Food and Drug Commissioner David Kessler resumed his crusade against tobacco Wednesday by labeling smoking the nation’s latest childhood disease.
“Nicotine addiction begins when most tobacco users are teenagers, so let’s call this what it really is: a pediatric disease,” Kessler said in a speech Wednesday to Columbia University law students in New York.
The Food and Drug Administration caused an uproar last year when it began considering regulating nicotine as an addictive drug, a move that threatened to pull some tobacco products off the shelf. It spawned a series of heated congressional hearings where tobacco executives denied their products were addictive or harmful, despite internal industry documents that stated otherwise.
The issue died when the Republicans took control of Congress and ended the hearings.
But Kessler reopened the fight Wednesday, attacking tobacco companies for allegedly encouraging teen smoking through aggressive advertising campaigns.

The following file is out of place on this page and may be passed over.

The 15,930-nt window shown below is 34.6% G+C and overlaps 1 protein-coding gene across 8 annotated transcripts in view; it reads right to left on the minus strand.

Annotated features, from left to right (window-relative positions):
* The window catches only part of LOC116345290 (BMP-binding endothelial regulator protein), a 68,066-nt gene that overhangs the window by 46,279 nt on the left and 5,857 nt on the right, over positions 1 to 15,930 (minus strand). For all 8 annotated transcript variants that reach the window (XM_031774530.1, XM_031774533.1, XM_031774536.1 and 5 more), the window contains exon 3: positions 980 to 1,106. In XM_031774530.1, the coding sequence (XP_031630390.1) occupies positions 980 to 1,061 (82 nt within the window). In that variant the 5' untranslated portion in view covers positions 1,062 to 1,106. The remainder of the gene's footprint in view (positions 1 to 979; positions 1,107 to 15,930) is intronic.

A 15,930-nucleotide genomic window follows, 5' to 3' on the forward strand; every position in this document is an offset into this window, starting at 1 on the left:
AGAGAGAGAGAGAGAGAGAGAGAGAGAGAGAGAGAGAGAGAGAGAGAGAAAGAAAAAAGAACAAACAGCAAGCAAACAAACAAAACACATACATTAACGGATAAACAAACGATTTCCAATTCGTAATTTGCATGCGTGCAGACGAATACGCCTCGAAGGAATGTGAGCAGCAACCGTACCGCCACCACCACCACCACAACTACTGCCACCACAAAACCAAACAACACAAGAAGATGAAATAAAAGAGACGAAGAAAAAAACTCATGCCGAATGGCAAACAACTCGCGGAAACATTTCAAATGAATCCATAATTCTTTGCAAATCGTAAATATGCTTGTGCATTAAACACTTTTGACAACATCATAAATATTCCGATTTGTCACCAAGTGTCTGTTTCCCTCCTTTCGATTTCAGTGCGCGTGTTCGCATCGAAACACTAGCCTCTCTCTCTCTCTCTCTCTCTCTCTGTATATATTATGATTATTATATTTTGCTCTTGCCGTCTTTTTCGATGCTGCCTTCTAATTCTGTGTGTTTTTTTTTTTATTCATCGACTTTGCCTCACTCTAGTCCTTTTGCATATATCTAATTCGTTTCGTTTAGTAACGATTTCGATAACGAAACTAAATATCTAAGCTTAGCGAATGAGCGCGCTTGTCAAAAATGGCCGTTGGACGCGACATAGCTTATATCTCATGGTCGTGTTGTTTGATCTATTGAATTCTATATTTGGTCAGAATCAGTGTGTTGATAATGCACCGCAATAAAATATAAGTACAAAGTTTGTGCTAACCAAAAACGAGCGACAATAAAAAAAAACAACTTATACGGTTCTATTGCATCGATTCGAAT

He presented two 1990 memos in which R.J. Reynolds employees in Florida and Oklahoma targeted stores near high schools to be heavily stocked with T-shirts and other paraphernalia bearing its popular Joe Camel cartoon. The Oklahoma memo specifically recommends sites “across from, adjacent to (or) in the general vicinity of the high schools.”
R.J. Reynolds dismissed the memos, saying the Federal Trade Commission reviewed them last year before clearing the Camel campaign of any wrongdoing. The memo writers were disciplined and the high school plan was never enacted, said spokeswoman Maura Ellis.
Kessler told the law students that he continues to accumulate evidence that nicotine could fall under congressionally established FDA jurisdiction. A transcript of Kessler’s remarks was made available in Washington.